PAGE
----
Further increases in war wages secured.

Further agreements reached on lodging allowances.


Extracted from Blood & Custard Website

London Bridge Wednesday 20th January 1943
Three Bridges Wednesday 20th January 1943
Selhurst Friday 22nd January 1943

Extracted and adapted from

Newhaven Branch Special Meeting

Sunday January 31st 1943

Meeting was called to hear and discuss the contents of Head Office Circular No.11/1943. 

This circular was read by Chairman who also added a few observation of his own, pointing out the anomaly caused by the increase of wages on a "War time" basis only. This had the effect, with “consegential adjustments” in rates of pay of increasing the wages of certain lower paid grades by as much as 26/- weekly. 

Bro. M. Smith observed that the question of the dead-lock in the negotiations, and the likelihood of negotiations being resumed was under a cloud and in the absence of anything definite coming from Head Office or till such time as anything definite was received, little could be done.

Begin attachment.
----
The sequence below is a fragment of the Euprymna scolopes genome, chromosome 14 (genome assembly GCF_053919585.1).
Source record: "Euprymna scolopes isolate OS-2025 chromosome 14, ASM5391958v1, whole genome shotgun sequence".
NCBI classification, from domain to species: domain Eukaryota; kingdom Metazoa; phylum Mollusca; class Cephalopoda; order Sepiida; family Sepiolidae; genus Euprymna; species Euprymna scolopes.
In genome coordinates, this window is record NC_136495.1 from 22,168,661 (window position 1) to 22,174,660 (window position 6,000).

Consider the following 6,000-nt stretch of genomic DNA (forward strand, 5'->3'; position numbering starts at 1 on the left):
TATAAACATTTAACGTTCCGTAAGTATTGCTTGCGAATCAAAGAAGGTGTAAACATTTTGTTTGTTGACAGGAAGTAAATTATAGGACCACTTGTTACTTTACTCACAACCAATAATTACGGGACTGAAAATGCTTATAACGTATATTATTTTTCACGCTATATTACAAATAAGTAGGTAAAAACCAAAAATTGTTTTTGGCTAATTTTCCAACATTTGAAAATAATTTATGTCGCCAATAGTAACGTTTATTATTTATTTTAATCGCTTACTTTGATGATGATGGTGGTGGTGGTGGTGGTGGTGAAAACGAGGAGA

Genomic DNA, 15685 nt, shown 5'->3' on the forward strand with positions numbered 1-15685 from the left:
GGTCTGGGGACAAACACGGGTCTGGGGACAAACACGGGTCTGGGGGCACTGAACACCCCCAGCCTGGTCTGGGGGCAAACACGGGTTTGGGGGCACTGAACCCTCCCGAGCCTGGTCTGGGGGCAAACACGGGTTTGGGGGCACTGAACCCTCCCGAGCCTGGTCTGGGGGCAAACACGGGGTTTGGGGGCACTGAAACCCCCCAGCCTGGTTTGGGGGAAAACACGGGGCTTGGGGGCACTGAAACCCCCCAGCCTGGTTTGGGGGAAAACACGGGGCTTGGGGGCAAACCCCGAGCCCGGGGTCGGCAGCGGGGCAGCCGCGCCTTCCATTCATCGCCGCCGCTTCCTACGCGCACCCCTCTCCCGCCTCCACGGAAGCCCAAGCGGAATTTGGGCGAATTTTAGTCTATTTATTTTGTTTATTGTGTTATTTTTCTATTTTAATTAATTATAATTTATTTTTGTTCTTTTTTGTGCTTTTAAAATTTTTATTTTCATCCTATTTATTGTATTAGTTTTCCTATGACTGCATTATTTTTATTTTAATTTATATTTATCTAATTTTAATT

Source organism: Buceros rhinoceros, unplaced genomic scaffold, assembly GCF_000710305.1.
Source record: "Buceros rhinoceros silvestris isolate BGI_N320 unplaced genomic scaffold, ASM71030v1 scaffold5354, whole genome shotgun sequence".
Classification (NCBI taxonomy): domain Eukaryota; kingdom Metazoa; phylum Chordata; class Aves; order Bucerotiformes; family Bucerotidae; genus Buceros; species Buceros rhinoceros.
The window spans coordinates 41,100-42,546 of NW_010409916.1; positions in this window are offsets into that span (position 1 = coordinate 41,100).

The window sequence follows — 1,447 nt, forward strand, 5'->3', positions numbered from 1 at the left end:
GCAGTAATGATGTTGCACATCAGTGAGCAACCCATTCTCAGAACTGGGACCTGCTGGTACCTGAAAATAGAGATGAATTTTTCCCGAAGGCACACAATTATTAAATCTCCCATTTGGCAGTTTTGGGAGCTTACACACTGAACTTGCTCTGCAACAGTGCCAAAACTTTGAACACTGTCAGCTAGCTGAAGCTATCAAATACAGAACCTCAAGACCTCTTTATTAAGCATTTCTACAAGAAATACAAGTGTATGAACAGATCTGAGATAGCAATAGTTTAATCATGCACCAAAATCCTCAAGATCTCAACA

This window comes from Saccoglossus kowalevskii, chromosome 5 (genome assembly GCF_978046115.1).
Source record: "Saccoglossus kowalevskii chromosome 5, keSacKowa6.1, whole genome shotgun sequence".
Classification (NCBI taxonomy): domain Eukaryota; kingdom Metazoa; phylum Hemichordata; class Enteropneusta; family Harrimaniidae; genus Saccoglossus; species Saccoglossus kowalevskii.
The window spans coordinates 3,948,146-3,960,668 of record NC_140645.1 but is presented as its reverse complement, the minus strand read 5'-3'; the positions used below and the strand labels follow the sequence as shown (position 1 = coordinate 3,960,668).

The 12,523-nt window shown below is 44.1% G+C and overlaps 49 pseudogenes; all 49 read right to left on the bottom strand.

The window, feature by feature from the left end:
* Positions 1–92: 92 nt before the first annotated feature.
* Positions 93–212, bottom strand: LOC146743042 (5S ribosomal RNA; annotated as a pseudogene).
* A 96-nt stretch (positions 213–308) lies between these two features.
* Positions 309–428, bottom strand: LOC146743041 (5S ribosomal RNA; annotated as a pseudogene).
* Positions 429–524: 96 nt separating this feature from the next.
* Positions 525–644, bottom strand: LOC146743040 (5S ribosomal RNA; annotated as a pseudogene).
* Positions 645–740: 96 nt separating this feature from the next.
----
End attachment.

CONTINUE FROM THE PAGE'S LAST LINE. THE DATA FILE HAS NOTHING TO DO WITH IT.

The following motion was moved by Bro. Rookley & seconded by Bro. M. Smith.

"Pending further advice from Head Office, we shall not call a meeting of members unless the situation is most serious; Should the situation not be most serious the Secretary, Assistant Secretary & Chairman shall meet the Branch Committee and convey to the Committee any information received, who will be empowered to convey information to the General Membership: Should the situation become serious, a meeting of the member to be called as soon as possible." 





It is with regret that we have to report the loss of two of our members through enemy action - Bro. George Budd and Bro.George Ansbridge - both of whom were machine gunned whilst on duty. Our comrades were carried to their last resting-place by their fellow-workmates.

Clothing coupons continue to be a sore point; the railway company apparently require 22 coupons for the 1942-3 issue.

It is rumoured that since the award of the farthing per hour increase, several Savings Groups have suddenly sprung up, possibly with a view to avoiding payment of Income Tax on same.